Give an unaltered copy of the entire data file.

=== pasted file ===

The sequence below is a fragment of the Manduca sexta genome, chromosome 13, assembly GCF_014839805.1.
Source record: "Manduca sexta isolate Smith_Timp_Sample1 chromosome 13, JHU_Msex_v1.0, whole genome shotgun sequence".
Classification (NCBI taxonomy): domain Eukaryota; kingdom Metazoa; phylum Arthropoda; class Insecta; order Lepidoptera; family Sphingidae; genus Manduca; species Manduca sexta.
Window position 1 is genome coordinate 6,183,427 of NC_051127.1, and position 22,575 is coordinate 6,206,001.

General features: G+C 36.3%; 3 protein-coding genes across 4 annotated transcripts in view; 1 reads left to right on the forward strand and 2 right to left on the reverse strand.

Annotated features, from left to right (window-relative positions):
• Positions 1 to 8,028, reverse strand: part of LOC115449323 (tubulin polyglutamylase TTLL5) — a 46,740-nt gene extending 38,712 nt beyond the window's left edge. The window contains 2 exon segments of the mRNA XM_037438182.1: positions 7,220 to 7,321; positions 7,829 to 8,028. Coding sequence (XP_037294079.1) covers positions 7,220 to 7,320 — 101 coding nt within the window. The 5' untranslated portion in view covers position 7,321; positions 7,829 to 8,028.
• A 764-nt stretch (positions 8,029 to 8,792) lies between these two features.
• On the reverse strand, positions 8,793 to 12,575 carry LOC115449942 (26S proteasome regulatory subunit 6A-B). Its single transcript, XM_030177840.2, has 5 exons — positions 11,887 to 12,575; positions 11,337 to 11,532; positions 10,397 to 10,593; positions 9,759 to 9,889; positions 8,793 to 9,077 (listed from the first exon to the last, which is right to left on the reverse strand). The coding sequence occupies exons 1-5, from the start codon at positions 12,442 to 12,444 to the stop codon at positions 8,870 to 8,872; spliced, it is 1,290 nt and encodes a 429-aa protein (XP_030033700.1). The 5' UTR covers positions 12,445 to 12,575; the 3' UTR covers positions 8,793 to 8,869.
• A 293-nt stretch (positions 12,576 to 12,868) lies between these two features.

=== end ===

The sequence below is a fragment of the Manduca sexta genome, chromosome 13, assembly GCF_014839805.1.
Source record: "Manduca sexta isolate Smith_Timp_Sample1 chromosome 13, JHU_Msex_v1.0, whole genome shotgun sequence".
Classification (NCBI taxonomy): domain Eukaryota; kingdom Metazoa; phylum Arthropoda; class Insecta; order Lepidoptera; family Sphingidae; genus Manduca; species Manduca sexta.
Window position 1 is genome coordinate 6,183,427 of NC_051127.1, and position 22,575 is coordinate 6,206,001.

General features: G+C 36.3%; 3 protein-coding genes across 4 annotated transcripts in view; 1 reads left to right on the forward strand and 2 right to left on the reverse strand.

Annotated features, from left to right (window-relative positions):
• Positions 1 to 8,028, reverse strand: part of LOC115449323 (tubulin polyglutamylase TTLL5) — a 46,740-nt gene extending 38,712 nt beyond the window's left edge. The window contains 2 exon segments of the mRNA XM_037438182.1: positions 7,220 to 7,321; positions 7,829 to 8,028. Coding sequence (XP_037294079.1) covers positions 7,220 to 7,320 — 101 coding nt within the window. The 5' untranslated portion in view covers position 7,321; positions 7,829 to 8,028.
• A 764-nt stretch (positions 8,029 to 8,792) lies between these two features.
• On the reverse strand, positions 8,793 to 12,575 carry LOC115449942 (26S proteasome regulatory subunit 6A-B). Its single transcript, XM_030177840.2, has 5 exons — positions 11,887 to 12,575; positions 11,337 to 11,532; positions 10,397 to 10,593; positions 9,759 to 9,889; positions 8,793 to 9,077 (listed from the first exon to the last, which is right to left on the reverse strand). The coding sequence occupies exons 1-5, from the start codon at positions 12,442 to 12,444 to the stop codon at positions 8,870 to 8,872; spliced, it is 1,290 nt and encodes a 429-aa protein (XP_030033700.1). The 5' UTR covers positions 12,445 to 12,575; the 3' UTR covers positions 8,793 to 8,869.
• A 293-nt stretch (positions 12,576 to 12,868) lies between these two features.